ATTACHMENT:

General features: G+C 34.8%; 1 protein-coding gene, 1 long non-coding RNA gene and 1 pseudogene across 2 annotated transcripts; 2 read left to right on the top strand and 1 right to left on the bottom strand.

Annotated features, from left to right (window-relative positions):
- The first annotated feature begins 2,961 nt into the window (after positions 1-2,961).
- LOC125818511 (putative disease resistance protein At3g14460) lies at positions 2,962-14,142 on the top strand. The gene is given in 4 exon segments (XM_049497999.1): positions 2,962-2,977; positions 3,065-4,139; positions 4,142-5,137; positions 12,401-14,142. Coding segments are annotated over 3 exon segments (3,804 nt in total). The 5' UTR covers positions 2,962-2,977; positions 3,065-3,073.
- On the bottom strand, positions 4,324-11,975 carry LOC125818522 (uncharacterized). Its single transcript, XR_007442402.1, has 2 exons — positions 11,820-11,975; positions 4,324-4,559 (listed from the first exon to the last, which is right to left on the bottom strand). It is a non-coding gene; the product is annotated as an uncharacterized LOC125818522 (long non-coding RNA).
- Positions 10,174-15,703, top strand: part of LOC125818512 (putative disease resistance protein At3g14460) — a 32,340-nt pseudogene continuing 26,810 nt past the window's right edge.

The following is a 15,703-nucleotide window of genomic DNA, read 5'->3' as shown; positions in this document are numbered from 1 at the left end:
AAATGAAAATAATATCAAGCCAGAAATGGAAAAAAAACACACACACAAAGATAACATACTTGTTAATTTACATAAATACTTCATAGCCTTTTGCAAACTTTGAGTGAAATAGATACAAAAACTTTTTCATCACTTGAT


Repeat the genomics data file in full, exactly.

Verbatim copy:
General features: G+C 34.8%; 1 protein-coding gene, 1 long non-coding RNA gene and 1 pseudogene across 2 annotated transcripts; 2 read left to right on the top strand and 1 right to left on the bottom strand.

Annotated features, from left to right (window-relative positions):
- The first annotated feature begins 2,961 nt into the window (after positions 1-2,961).
- LOC125818511 (putative disease resistance protein At3g14460) lies at positions 2,962-14,142 on the top strand. The gene is given in 4 exon segments (XM_049497999.1): positions 2,962-2,977; positions 3,065-4,139; positions 4,142-5,137; positions 12,401-14,142. Coding segments are annotated over 3 exon segments (3,804 nt in total). The 5' UTR covers positions 2,962-2,977; positions 3,065-3,073.
- On the bottom strand, positions 4,324-11,975 carry LOC125818522 (uncharacterized). Its single transcript, XR_007442402.1, has 2 exons — positions 11,820-11,975; positions 4,324-4,559 (listed from the first exon to the last, which is right to left on the bottom strand). It is a non-coding gene; the product is annotated as an uncharacterized LOC125818522 (long non-coding RNA).
- Positions 10,174-15,703, top strand: part of LOC125818512 (putative disease resistance protein At3g14460) — a 32,340-nt pseudogene continuing 26,810 nt past the window's right edge.

The following is a 15,703-nucleotide window of genomic DNA, read 5'->3' as shown; positions in this document are numbered from 1 at the left end:
AAATGAAAATAATATCAAGCCAGAAATGGAAAAAAAACACACACACAAAGATAACATACTTGTTAATTTACATAAATACTTCATAGCCTTTTGCAAACTTTGAGTGAAATAGATACAAAAACTTTTTCATCACTTGAT